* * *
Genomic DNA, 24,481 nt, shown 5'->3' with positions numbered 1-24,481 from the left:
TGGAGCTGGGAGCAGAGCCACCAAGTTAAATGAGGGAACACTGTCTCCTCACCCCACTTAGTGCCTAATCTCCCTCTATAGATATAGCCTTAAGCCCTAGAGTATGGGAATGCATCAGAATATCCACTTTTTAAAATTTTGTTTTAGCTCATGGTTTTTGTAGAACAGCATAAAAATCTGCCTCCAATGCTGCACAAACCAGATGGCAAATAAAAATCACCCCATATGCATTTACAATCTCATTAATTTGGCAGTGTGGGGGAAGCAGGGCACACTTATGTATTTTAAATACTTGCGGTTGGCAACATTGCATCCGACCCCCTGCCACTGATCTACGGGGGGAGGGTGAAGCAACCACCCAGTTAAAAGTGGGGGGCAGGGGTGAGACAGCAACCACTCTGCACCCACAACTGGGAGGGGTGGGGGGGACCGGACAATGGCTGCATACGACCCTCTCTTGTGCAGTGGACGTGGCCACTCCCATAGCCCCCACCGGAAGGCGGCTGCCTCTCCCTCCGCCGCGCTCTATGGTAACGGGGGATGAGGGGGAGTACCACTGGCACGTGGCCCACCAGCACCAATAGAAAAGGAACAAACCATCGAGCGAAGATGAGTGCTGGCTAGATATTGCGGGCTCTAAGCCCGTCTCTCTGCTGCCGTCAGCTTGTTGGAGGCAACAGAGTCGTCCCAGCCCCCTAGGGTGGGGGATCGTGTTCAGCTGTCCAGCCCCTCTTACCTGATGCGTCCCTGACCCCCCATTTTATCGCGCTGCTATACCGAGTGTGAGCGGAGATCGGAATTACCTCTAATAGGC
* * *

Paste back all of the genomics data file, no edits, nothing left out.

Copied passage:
Genomic DNA, 24,481 nt, shown 5'->3' with positions numbered 1-24,481 from the left:
TGGAGCTGGGAGCAGAGCCACCAAGTTAAATGAGGGAACACTGTCTCCTCACCCCACTTAGTGCCTAATCTCCCTCTATAGATATAGCCTTAAGCCCTAGAGTATGGGAATGCATCAGAATATCCACTTTTTAAAATTTTGTTTTAGCTCATGGTTTTTGTAGAACAGCATAAAAATCTGCCTCCAATGCTGCACAAACCAGATGGCAAATAAAAATCACCCCATATGCATTTACAATCTCATTAATTTGGCAGTGTGGGGGAAGCAGGGCACACTTATGTATTTTAAATACTTGCGGTTGGCAACATTGCATCCGACCCCCTGCCACTGATCTACGGGGGGAGGGTGAAGCAACCACCCAGTTAAAAGTGGGGGGCAGGGGTGAGACAGCAACCACTCTGCACCCACAACTGGGAGGGGTGGGGGGGACCGGACAATGGCTGCATACGACCCTCTCTTGTGCAGTGGACGTGGCCACTCCCATAGCCCCCACCGGAAGGCGGCTGCCTCTCCCTCCGCCGCGCTCTATGGTAACGGGGGATGAGGGGGAGTACCACTGGCACGTGGCCCACCAGCACCAATAGAAAAGGAACAAACCATCGAGCGAAGATGAGTGCTGGCTAGATATTGCGGGCTCTAAGCCCGTCTCTCTGCTGCCGTCAGCTTGTTGGAGGCAACAGAGTCGTCCCAGCCCCCTAGGGTGGGGGATCGTGTTCAGCTGTCCAGCCCCTCTTACCTGATGCGTCCCTGACCCCCCATTTTATCGCGCTGCTATACCGAGTGTGAGCGGAGATCGGAATTACCTCTAATAGGC